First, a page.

Like the leaves, Oregano flowers bring a subtle flavor when used in cooking. They can also be used to make soothing Oregano herbal tea.
Oreganos are grown as perennial herbs. Plant your Oregano in a spot with sandy, well-draining soil that gets full sunlight—around six hours of sunlight a day.
As is the case with many aromatic plants, excessive feeding and watering dilute their unique scents. Therefore, hold your water till the Oregano’s soil has dried up. You might also want to skip the fertilizer feed altogether.
Ideal growing temperatures for Oregano are between 60 and 90 degrees Fahrenheit. Oregano generally doesn’t like humidity, so if you live in a particularly humid area, consider spacing your plants to allow for good air circulation.
Finally, note that Oregano is toxic to pets, so be careful with where you plant it if you have any.
The Oregon grape is an evergreen shrub native to northwest America. It’s even named Oregon’s state flowers—hence the name.
As an evergreen shrub, planting an Oregon grape promises to keep your garden alive with its different colors throughout the year. You’ll enjoy its yellow blooms in spring, green leaves and juicy fruits in summer, and its dark red colored leaves in autumn.
Plant your Oregon grapes in a partially shady spot, with moist—weekly watering—, slightly acidic, good draining soil.
Give your plant all the nutrients it needs with a multipurpose balanced 10-10-10 fertilizer.
The Oregon grape is hardy in USDA hardiness zones five through nine. Just remember to shelter them between tall plants during windy seasons, to protect their evergreen leaves from especially strong winds.
Keep in mind that in certain areas, the Oregon grape can be quite invasive and spread to cover your entire garden. Thus check with the extension service local to your region before you plant any Oregon grapes.
Regularly inspect your plant for any indications of a pest infestation. And quickly treat your plant with insecticidal soaps.
The Oregon grape has sharp leaves, you can use this to your advantage if you plant it as a fence or barrier to keep any intruders out.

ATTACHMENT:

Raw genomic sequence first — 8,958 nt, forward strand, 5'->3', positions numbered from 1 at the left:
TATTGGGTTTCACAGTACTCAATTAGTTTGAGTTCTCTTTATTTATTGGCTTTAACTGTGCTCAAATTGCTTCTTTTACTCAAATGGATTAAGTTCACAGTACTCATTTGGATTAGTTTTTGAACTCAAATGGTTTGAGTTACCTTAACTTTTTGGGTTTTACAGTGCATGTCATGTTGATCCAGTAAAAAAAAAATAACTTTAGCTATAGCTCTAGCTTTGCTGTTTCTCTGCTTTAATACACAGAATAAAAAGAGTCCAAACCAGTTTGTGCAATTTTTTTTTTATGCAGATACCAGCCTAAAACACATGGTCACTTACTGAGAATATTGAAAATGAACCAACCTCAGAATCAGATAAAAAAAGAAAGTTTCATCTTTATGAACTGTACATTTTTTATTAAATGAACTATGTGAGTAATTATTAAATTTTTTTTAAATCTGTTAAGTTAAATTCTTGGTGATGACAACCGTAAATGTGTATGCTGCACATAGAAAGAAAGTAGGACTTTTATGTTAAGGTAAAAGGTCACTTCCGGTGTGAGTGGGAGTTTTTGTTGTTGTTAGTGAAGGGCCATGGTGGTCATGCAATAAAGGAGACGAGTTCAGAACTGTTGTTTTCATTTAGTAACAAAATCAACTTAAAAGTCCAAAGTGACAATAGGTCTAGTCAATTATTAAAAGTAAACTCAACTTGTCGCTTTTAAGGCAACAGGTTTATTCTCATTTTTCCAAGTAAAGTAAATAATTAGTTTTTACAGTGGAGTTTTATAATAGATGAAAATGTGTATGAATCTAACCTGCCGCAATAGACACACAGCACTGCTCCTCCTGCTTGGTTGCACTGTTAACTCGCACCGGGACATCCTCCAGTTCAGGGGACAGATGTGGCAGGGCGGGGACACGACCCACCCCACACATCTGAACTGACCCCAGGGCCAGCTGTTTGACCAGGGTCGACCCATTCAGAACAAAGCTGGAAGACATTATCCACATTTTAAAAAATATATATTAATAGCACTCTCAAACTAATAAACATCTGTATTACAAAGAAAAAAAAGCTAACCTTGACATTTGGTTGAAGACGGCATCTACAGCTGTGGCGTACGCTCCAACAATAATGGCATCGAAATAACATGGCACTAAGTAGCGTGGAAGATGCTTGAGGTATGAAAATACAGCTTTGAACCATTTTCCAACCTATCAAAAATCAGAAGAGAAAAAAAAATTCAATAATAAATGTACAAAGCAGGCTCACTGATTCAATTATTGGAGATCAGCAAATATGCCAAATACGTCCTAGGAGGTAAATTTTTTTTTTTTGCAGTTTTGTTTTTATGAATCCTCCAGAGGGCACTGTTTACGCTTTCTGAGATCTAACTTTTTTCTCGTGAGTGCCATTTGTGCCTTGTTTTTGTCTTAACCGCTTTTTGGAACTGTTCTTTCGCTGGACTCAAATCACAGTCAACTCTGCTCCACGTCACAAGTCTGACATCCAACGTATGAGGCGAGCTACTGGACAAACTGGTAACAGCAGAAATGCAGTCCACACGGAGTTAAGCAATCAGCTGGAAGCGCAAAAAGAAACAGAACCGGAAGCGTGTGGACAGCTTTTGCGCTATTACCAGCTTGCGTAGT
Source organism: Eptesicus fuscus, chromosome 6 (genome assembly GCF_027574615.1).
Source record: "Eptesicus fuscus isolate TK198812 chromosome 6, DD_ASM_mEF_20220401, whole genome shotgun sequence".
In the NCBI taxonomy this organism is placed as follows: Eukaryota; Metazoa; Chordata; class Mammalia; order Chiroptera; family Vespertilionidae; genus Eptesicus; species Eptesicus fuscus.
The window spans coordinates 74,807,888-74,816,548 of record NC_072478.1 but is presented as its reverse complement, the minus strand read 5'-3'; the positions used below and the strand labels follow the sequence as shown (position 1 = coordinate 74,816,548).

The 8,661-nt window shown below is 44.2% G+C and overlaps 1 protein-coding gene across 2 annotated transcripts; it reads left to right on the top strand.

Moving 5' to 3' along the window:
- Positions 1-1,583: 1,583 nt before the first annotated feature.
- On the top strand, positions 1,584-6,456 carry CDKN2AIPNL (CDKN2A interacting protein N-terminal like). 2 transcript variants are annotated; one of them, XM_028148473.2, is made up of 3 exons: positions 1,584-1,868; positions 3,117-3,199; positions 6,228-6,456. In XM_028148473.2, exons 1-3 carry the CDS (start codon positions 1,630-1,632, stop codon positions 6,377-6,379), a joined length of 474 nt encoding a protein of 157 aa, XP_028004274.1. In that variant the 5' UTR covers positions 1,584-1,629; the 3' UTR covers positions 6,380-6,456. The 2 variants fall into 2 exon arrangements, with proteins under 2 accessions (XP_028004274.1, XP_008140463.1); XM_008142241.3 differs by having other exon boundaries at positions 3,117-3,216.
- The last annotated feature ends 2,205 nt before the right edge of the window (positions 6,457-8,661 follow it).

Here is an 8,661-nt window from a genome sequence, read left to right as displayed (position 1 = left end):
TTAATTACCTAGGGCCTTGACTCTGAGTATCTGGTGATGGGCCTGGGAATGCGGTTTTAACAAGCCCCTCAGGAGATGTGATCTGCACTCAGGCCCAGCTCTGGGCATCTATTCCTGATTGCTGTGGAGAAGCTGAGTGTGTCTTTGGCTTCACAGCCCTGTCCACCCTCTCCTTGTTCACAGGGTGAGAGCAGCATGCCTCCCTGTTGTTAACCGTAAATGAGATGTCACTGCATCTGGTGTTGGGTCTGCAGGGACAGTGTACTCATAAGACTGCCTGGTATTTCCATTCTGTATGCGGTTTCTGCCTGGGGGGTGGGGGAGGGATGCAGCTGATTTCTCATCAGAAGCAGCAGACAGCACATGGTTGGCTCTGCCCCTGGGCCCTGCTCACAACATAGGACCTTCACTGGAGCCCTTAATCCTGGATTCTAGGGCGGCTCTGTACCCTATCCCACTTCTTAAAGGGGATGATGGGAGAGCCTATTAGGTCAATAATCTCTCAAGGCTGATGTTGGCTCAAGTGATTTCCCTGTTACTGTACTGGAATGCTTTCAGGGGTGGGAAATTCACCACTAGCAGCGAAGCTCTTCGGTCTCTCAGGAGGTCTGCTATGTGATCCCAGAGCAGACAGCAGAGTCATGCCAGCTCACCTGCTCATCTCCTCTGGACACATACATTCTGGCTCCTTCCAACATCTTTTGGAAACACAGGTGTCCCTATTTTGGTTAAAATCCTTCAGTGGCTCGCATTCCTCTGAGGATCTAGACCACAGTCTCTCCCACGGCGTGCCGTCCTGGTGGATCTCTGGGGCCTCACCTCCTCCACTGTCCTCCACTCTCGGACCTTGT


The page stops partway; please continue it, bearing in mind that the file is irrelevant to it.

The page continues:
The Oleander plant is native to Mediterranean countries and southern Asia. But it has been frequently featured as a favorite among ancient Romans and Babylonians.
It naturally grows as a thick evergreen dome-shaped shrub, but you can train it as a single-trunked tree.
The Oleander plant is widely adored for its dainty and fragrant white, yellow, orange, pink, and red blooms.
However, besides being greatly admired for its beauty, it is equally feared for its toxicity. Named the ‘Deadly beauty’, all parts of this plant, even the fumes that arise when the plant is burned, are toxic to both humans and animals.
If you know better than to eat or burn this plant, you can use its dense foliage to your advantage, since it creates the best living walls.
Plant your Oleander in a well-draining, sandy, alkaline soil located in a sunny spot.
Water the plant only when the top inch of the soil feels dry. As for fertilizer, Oleanders are generally light feeders. Treat bad soil with a balanced fertilizer during the plant’s first-bloom period, then only add light feeds yearly.
The Oriental lily has been hybridized in the seventies by crossing Lilium speciosum and Lilium auratum. This crossing aimed to produce a lily species that doesn’t droop and looks up towards the stars—named the stargazer.
Oriental lilies are among the most aromatic flowers. When combined with their eye-catching pink and white blossoms, they act as focal spots in your garden.
In addition to their appeal to the human eye, Oriental lilies are a favorite among useful pollinators as well.
Perfect for the back row position, Oriental lilies grow regal and tall thanks to your sturdy long stems.
Plant your Oriental lilies in loose, well-drained, slightly acidic soil in a spot that receives at least eight hours of sunlight a day.
Oriental lilies love to have their roots moist, you can maintain this by adding a layer of mulch to keep the roots moist and cool. Remember your plants like their roots moist, not soggy, so only water them whenever you feel their soil dry.
As summer bloomers, Oriental lilies blossom best in temperatures between 80 and 90 degrees Fahrenheit.
Oriental lilies have a hearty appetite for fertilizers. Feed them with ample amounts of a balanced fertilizer at the beginning of the spring season when the shoots have emerged. Then give your lilies frequent small feeds every two weeks throughout the bloom season.
Oriental lilies are toxic to cats, so if you’re a cat parent choose your Oriental lily’s planting spot wisely.
Conclusion: Flowers That Start With O
Now, after going through our article about the flowers that start with O. you know a bit of information about each of our featured flowers.
You can decide which one is your favorite, and more importantly whether it’s the right addition to your garden.